In 2009, China's government announced plans to invest RMB1.13 trillion ($180 billion) in expanding and improving healthcare provision, through significant healthcare reforms. These reforms have five key areas of focus:
This massive spending program is rapidly expanding healthcare access for China's 1.3 billion citizens, and has implications for the pharmaceutical industry worldwide.
Inside China's Healthcare Reforms: Opportunities for Multinational Pharma
This comprehensive report goes deep inside China to reveal the ways that recent reforms are changing healthcare for rural and urban citizens. Numerous local experts have been consulted for their insights, including industry experts, government officials, ministry advisers, and formulary managers.
The reader-friendly report explores each key aspect of healthcare reform in turn, clearly explaining what it is, why it was needed, and what progress has been made so far, and then summarising its specific implications for the Pharma industry. As well as covering recent reforms, the report also examines key reform priorities through to 2015.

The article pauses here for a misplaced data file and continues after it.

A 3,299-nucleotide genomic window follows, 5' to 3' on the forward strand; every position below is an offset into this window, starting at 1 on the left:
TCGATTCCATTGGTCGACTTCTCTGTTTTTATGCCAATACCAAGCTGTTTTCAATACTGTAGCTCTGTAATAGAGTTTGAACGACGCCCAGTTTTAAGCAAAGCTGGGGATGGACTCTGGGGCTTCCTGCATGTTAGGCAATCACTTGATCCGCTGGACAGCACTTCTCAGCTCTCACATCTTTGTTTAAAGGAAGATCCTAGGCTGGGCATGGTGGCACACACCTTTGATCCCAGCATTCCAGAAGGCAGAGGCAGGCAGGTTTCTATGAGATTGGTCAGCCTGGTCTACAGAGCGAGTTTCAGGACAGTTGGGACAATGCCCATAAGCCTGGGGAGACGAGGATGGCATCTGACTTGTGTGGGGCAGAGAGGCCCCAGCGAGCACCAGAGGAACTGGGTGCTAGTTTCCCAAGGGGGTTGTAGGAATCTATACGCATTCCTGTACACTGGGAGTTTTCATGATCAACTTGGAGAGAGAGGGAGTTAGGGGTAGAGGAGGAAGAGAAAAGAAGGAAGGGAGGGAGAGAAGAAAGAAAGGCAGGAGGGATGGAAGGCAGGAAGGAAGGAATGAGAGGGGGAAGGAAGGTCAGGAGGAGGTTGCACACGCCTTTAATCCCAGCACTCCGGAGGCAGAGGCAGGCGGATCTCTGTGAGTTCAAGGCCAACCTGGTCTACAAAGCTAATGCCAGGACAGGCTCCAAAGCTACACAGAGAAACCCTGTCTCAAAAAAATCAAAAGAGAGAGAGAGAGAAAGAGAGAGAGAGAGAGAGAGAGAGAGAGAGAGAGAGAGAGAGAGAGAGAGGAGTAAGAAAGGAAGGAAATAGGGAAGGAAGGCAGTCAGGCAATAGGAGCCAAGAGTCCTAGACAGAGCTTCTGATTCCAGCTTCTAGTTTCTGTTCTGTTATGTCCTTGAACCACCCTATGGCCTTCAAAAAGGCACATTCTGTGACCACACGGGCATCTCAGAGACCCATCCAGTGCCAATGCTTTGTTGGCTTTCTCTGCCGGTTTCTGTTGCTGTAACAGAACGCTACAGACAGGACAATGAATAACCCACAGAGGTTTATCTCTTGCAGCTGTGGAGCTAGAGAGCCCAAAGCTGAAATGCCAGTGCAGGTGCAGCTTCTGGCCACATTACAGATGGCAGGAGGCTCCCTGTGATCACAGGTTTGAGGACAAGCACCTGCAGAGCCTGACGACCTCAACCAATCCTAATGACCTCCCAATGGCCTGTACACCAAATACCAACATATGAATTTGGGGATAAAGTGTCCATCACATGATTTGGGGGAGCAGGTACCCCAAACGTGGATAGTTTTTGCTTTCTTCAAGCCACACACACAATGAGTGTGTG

In addition to a thorough review of reforms and their implications for Pharma, the report provides important insights and tips for building effective relationships with Chinese stakeholders.
Inside China's Healthcare Reforms: Opportunities for Multinational Pharma is a must-have report for anyone with responsibilities or interests in China's healthcare market.
"In terms of the aim to achieve universal [health insurance] coverage, this is already 95%, but the basic benefit package is still quite low. Over the next five years the reimbursement ratio will be increased for the three public insurance programmes for those patients admitted to hospital." - Professor Hu Shanlian of Fudan University (Shanghai), an advisor to the Ministry of Health
"The implementation of universal healthcare has greatly improved the ability of the public to use medical services. Generally speaking, this is conducive to the growth performance of pharmaceutical companies." - Dong Chaohui, vice director, Division of Health Insurance, National Institute for Social Security, MOHRSS
"Once the product is licensed and is on sale in China we try to get onto a provincial list. So you start with one province like Beijing or Shanghai... Once you successfully register the product in one provincial list, you move onto another." - Wai Lun Ng, former CFO, AstraZeneca China